Use this URL to cite or link to this record in EThOS: https://ethos.bl.uk/OrderDetails.do?uin=uk.bl.ethos.753762
Title: Faith in the furnace : British Christians in the Armed Services, 1939-1945
Author: Broom, John
ISNI:       0000 0004 7426 8480
Awarding Body: Durham University
Current Institution: Durham University
Date of Award: 2018
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Abstract:
Many historians have sought to portray the World Wars of the twentieth century as drivers of secularisation in Great Britain. Much of this analysis has been based on an over-reliance on religious statistics, typically those relating to churchgoing. More recently, greater focus has been brought to bear on other manifestations of Christian belief and practice in British society, with some historians focussing on the impact of warfare on religious faith on the home front or in the British Army. To date, no wider, in-depth study of the religious experiences of men and women across the armed services, who considered themselves to be active Christians, that is pre-war church members and regular attenders, has been undertaken. This study argues the British armed forces during the Second World War was a milieu within which Christian faith could flourish. This was supported by the provision of effective chaplaincy services, as well as by service personnel developing their own modes of devotion and worship. Although, initially, not always fitting comfortably into a military environment, Christians were able to develop new aspects of their identity as warriors, identities that were informed and underpinned by their religious convictions. The resilience of pre-war faith, as expressed through frequent use of the Bible, hymnody and prayer, enabled them to mediate the ethical and moral challenges of warfare, and to emerge from the war with a strengthened faith. Ultimately, this study challenges existing notions of a slump in faith during the war years and positions itself within a growing historiography that acknowledges the continued and renewed importance of religious faith for millions of Britons during this period. It also suggests that this recasting of faith helps to account for the religious revival in 1950s Britain, therefore challenging recent narratives of this being a decade of religious torpor and decay.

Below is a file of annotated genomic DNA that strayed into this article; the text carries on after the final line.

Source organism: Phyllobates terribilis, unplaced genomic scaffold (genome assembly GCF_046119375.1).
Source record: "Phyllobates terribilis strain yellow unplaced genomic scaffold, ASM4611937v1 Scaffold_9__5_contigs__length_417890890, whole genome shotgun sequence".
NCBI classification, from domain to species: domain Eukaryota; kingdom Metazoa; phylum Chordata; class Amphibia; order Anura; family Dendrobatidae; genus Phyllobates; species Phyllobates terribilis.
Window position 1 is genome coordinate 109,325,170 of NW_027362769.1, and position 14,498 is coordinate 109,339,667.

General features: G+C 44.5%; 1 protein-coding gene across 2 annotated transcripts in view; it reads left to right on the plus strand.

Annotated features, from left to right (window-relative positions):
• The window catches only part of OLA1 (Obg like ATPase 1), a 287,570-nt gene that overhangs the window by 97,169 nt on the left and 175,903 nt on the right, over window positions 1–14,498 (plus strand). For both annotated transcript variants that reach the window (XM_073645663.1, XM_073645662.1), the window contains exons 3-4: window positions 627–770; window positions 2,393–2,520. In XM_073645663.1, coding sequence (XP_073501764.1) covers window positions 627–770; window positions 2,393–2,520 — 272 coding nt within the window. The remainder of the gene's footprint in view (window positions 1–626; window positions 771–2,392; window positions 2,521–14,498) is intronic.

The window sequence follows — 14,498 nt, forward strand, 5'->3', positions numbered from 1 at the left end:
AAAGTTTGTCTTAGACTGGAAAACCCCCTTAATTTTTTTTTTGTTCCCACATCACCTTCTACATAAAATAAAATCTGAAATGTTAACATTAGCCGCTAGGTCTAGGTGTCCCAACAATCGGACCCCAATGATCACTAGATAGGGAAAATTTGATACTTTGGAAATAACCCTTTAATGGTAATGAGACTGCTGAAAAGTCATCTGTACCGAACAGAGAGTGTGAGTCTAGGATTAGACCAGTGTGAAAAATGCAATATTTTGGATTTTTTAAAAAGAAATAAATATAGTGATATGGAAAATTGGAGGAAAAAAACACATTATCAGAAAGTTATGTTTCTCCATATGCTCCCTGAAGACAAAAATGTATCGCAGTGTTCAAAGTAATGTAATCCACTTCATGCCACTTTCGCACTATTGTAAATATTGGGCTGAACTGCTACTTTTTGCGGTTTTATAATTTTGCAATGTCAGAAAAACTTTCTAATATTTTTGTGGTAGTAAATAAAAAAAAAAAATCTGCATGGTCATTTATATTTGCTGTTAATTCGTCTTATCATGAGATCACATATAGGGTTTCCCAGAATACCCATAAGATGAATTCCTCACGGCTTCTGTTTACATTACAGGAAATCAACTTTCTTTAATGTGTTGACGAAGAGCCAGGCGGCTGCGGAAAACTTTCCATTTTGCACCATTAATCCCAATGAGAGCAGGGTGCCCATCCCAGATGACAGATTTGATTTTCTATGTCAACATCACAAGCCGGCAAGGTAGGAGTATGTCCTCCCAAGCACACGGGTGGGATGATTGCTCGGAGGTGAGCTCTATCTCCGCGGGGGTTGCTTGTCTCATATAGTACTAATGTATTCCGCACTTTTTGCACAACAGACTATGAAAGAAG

Supervisor: Not available Sponsor: Not available
Qualification Name: Thesis (Ph.D.) Qualification Level: Doctoral
EThOS ID: uk.bl.ethos.753762  DOI: Not available
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